The protection gap is often spoken about in relation to young renters, but it has also become a big issue with older renters.
Individuals over the age of 55 now account for 16 per cent (576,0000) of privately rented households in England, up from 11 per cent in 2010 according to a study by Paragon Bank.
The increase has been attributed to more later-life divorces, poorer pensions and increases in life expectancy.
The pandemic has also caused many to suffer financial loss as people are faced with the difficult decision of being forced to choose between paying for food and bills or paying rent.
The industry’s ability to reach the renter community has always been a problem. Data suggests that the main trigger for people to discuss protection insurances is a significant life event; such as having a child or, most pertinently, buying a house.
Therefore, the renter community often gets widely ignored by the insurance sector.
Matthew Chapman, commercial director at Plus Financial Group, says the advent of products specifically tailored to renters is encouraging. However, he says more work needs to be done to create awareness of the importance of protection to this financially vulnerable segment of the market.
Chapman adds: “I have been suggesting that we look to signpost the need for lifestyle insurances, such as income protection, within the tenancy agreement given the benefit and financial security this could offer the tenant, the letting agent and the landlord alike.
“More work needs to be done to engage letting agents and tenants to explore these types of financial resilience solutions.”
Income protection cover is essential for renters, especially when taking into account the relatively low level of savings they have in place.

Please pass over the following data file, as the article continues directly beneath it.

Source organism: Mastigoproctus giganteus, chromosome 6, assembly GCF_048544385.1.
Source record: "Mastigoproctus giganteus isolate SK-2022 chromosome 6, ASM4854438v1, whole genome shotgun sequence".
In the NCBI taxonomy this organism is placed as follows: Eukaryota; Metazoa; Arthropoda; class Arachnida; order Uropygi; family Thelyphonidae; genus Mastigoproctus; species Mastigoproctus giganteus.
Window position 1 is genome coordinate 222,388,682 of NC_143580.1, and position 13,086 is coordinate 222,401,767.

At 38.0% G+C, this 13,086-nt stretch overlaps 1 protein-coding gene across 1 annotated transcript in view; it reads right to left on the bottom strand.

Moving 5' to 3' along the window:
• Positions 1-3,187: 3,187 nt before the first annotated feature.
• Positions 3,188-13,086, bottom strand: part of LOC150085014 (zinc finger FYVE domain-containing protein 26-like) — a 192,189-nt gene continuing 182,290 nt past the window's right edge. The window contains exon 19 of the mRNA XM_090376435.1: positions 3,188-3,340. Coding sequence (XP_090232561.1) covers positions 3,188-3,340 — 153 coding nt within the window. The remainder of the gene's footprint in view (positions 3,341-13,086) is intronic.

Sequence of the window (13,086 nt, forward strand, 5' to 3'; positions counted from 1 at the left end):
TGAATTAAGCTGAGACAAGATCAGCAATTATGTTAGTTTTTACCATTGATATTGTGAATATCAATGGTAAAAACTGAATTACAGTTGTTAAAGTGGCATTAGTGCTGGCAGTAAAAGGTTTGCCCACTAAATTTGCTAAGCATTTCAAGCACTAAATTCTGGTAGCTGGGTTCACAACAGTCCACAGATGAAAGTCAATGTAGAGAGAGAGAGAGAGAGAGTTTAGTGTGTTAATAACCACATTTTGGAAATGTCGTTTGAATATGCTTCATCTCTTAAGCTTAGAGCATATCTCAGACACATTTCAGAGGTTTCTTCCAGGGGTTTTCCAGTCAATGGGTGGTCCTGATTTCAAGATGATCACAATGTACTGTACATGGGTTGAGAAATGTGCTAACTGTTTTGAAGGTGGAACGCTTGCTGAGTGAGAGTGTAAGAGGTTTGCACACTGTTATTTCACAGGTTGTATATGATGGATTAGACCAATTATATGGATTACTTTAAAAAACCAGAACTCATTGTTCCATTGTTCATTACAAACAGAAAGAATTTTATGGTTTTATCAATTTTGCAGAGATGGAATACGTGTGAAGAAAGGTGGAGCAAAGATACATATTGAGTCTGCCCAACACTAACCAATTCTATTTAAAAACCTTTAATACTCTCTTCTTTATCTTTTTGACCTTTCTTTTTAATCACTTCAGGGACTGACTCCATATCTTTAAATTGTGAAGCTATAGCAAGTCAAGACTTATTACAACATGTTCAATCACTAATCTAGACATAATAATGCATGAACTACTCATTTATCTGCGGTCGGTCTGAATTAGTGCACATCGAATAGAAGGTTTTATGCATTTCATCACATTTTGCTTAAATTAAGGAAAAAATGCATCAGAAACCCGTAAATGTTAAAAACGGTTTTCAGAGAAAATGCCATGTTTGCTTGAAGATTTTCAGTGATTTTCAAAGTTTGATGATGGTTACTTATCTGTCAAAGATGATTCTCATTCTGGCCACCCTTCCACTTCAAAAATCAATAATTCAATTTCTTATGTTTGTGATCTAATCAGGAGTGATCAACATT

David Mead, founder of Future Proof and joint head of protection at St. James's Place Protection Planning, says: “What happens if they become sick and need to take extended time off work? How long will their employment benefits help them to keep the wolf from the door?
“If the events of the last 12 months have taught us anything, it’s that we are all a lot more vulnerable than we thought we were. Income protection will keep the cash flowing when the income stops.”
Ian McKenna, founder of FTRC and Protection Guru, agrees. He says: “The rental sector is an enormous opportunity for the income protection market, It can be argued that people in rented accommodation need cover even more than those who are in their own home.
“Most renters enter into a 12-month contract, but employers only have to provide statutory sick pay for 28 weeks and in reality, this will rarely be enough to cover rental costs as the average rental household spends 41 per cent of its income on rent.